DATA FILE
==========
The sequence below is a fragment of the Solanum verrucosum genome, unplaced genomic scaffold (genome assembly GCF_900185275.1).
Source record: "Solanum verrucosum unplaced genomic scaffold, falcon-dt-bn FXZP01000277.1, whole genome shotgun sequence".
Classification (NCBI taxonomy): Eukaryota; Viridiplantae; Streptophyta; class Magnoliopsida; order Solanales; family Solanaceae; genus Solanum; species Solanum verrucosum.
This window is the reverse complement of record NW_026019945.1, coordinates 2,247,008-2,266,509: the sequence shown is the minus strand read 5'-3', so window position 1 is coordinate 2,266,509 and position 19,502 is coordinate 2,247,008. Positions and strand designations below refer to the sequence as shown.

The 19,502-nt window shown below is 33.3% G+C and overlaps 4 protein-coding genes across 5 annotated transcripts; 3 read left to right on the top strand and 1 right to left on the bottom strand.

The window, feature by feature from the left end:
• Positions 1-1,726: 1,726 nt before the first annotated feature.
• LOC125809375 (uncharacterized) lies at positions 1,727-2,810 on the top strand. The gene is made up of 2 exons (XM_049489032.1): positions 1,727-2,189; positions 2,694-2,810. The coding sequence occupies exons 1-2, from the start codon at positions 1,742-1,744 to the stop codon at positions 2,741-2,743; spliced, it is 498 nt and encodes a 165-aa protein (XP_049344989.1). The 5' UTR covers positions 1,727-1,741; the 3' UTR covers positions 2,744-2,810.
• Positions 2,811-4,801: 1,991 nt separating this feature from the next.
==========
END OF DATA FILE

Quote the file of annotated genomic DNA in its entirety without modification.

The sequence below is a fragment of the Solanum verrucosum genome, unplaced genomic scaffold (genome assembly GCF_900185275.1).
Source record: "Solanum verrucosum unplaced genomic scaffold, falcon-dt-bn FXZP01000277.1, whole genome shotgun sequence".
Classification (NCBI taxonomy): Eukaryota; Viridiplantae; Streptophyta; class Magnoliopsida; order Solanales; family Solanaceae; genus Solanum; species Solanum verrucosum.
This window is the reverse complement of record NW_026019945.1, coordinates 2,247,008-2,266,509: the sequence shown is the minus strand read 5'-3', so window position 1 is coordinate 2,266,509 and position 19,502 is coordinate 2,247,008. Positions and strand designations below refer to the sequence as shown.

The 19,502-nt window shown below is 33.3% G+C and overlaps 4 protein-coding genes across 5 annotated transcripts; 3 read left to right on the top strand and 1 right to left on the bottom strand.

The window, feature by feature from the left end:
• Positions 1-1,726: 1,726 nt before the first annotated feature.
• LOC125809375 (uncharacterized) lies at positions 1,727-2,810 on the top strand. The gene is made up of 2 exons (XM_049489032.1): positions 1,727-2,189; positions 2,694-2,810. The coding sequence occupies exons 1-2, from the start codon at positions 1,742-1,744 to the stop codon at positions 2,741-2,743; spliced, it is 498 nt and encodes a 165-aa protein (XP_049344989.1). The 5' UTR covers positions 1,727-1,741; the 3' UTR covers positions 2,744-2,810.
• Positions 2,811-4,801: 1,991 nt separating this feature from the next.